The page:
Chapter 12: Japan, Korea and China have well-developed national identities; Middle East and much of Africa don't (both ethnic and religion). Also questions of national identities. Other problems include government corruption. National identity important to generate trust and cooperation based on shared values. A Social safety net can reduce income inequality and a strong national identity useful. Groups are divided by self regard, tend to think they are in a zero-sum competition. Democracy connected to national identity and the need to protect basic rights. Pluralistic interests and opinions can be reconciled peacefully. Populist objectives include "take back our country." Post-World War II set to "global cosmopolitanism," with problems considered global in scope plus international human rights.
Chapter 13: Founders of European Union tried to weaken national identities to broaden the appeal of a wider Europe. Duty of loyalty to nation's principles and laws; problem with welfare benefits for Muslims and lack of assimilation. Federalist 2 (John Jay), defines one united people as defining American identity, but religion and ethnicity key characteristics for identity (e.g., initially English migrants all speaking the same language--now religion and ethnicity not shared, but common language and principles exist). Civil War as a fight over national identity (e.g., equality versus state rights). Current identity on left and right problematic because it returns identity back to race, ethnicity and religion. Sarah Palin defined "real Americans" as those living in small towns and rural area (note that diversity associated with cities). Samuel Huntington called Anglo-Protestant culture built around the Protestant ethic as essential (note: the culture not the religion or ethnic heritage). Identity related to constitutionalism, rule of law,and human equality.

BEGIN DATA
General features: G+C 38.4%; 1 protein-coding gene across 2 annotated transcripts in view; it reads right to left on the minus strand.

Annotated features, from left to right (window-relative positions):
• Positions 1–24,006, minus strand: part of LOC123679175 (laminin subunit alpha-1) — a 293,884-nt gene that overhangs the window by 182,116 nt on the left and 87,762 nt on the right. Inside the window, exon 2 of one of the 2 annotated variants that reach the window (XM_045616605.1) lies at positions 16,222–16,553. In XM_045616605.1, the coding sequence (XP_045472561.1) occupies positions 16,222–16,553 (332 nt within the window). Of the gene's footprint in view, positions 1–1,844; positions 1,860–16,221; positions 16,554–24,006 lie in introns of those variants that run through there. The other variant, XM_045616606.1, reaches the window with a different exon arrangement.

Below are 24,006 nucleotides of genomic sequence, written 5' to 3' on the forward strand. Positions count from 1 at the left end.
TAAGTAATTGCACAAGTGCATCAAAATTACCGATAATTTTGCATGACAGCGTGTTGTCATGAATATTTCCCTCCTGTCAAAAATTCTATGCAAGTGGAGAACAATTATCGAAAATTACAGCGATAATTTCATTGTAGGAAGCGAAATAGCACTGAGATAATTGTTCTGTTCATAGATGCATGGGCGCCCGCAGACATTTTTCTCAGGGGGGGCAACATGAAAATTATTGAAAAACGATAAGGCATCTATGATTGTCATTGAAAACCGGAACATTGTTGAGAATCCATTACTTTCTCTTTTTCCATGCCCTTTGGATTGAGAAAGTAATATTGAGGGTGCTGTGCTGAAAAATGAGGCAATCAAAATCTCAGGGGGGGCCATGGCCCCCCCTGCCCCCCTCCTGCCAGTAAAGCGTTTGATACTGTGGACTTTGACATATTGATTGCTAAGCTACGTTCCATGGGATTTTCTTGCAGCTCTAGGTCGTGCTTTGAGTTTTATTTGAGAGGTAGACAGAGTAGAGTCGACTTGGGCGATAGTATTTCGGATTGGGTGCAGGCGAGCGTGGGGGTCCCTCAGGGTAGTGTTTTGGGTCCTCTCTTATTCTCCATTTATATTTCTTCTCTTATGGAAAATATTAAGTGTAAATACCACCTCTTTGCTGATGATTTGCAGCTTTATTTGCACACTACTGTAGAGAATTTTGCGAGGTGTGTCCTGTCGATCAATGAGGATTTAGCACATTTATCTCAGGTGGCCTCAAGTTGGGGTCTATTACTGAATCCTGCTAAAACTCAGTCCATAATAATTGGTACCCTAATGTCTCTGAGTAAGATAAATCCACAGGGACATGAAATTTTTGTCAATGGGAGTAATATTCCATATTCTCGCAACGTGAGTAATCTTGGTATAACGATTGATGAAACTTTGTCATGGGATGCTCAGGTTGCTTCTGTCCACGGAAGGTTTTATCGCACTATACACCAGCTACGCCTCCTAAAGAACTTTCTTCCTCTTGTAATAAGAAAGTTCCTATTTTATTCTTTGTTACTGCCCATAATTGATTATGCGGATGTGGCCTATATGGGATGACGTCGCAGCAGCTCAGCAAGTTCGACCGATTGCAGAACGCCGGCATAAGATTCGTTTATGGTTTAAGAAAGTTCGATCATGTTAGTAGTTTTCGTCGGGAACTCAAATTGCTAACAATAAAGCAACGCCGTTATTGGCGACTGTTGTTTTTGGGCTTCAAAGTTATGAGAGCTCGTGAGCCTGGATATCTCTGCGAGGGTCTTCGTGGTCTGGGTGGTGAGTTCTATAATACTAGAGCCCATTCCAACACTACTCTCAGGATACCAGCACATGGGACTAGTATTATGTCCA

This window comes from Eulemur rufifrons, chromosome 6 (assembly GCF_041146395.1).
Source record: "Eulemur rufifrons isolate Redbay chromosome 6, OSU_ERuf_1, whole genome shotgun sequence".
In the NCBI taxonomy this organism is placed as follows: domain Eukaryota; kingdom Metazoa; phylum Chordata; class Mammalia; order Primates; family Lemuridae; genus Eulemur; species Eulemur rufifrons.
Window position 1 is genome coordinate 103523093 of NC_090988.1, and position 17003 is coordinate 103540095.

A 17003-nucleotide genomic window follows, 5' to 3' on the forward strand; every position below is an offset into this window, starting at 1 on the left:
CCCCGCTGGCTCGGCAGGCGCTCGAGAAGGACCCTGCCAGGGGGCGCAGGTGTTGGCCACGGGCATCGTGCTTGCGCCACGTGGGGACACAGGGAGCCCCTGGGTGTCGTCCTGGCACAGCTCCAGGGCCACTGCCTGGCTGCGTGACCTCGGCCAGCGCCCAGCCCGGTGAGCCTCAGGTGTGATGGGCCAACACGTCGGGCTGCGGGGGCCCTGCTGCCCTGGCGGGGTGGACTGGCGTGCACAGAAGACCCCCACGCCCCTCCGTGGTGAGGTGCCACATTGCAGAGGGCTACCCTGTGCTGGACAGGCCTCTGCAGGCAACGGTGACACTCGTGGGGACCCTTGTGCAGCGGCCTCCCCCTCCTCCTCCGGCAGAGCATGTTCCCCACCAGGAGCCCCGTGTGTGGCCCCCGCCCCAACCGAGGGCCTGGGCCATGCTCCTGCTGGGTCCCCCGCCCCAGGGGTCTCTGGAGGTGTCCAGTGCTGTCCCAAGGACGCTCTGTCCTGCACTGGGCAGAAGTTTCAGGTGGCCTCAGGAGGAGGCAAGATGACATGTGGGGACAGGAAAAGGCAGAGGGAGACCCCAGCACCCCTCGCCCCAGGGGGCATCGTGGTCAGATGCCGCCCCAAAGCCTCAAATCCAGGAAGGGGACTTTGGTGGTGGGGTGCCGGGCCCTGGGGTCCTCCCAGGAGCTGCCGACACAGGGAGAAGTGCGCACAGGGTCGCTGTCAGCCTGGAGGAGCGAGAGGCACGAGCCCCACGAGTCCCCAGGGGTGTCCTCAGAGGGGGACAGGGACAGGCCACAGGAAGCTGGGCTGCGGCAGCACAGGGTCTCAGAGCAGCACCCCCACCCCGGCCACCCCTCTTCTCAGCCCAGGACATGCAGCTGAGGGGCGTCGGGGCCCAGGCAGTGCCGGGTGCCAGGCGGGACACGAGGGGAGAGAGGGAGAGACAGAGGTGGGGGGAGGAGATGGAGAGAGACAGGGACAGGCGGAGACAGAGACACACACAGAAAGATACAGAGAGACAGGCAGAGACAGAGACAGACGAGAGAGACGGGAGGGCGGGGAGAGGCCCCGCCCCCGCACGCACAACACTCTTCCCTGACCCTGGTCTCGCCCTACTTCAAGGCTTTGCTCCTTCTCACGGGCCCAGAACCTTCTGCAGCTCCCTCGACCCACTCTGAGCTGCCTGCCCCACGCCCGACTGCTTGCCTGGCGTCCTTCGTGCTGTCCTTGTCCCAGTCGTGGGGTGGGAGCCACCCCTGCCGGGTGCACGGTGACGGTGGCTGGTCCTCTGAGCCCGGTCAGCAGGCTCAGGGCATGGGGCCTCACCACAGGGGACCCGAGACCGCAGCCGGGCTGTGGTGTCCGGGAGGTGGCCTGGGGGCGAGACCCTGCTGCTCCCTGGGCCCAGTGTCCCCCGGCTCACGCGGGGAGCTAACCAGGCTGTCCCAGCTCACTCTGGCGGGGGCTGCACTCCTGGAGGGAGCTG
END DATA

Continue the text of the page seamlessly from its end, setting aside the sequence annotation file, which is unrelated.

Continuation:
Chapter 14: Each person and group experiences disrespect in diverse ways; rapid economic and social change is happening, increasing diversity and globalization, which changes the status of various groups. Populist right sees a fading culture; identity politics fractured left-wing politics; losing the white working class; plus emphasis on victimization. Right: protect free market system; left: protect people from vagaries of the market and increase economic distribution fairness. Post-World War II success depended on center-right, center-left agreeing on basic issues. China/Russia learned to use media for their own interests, including walling people off.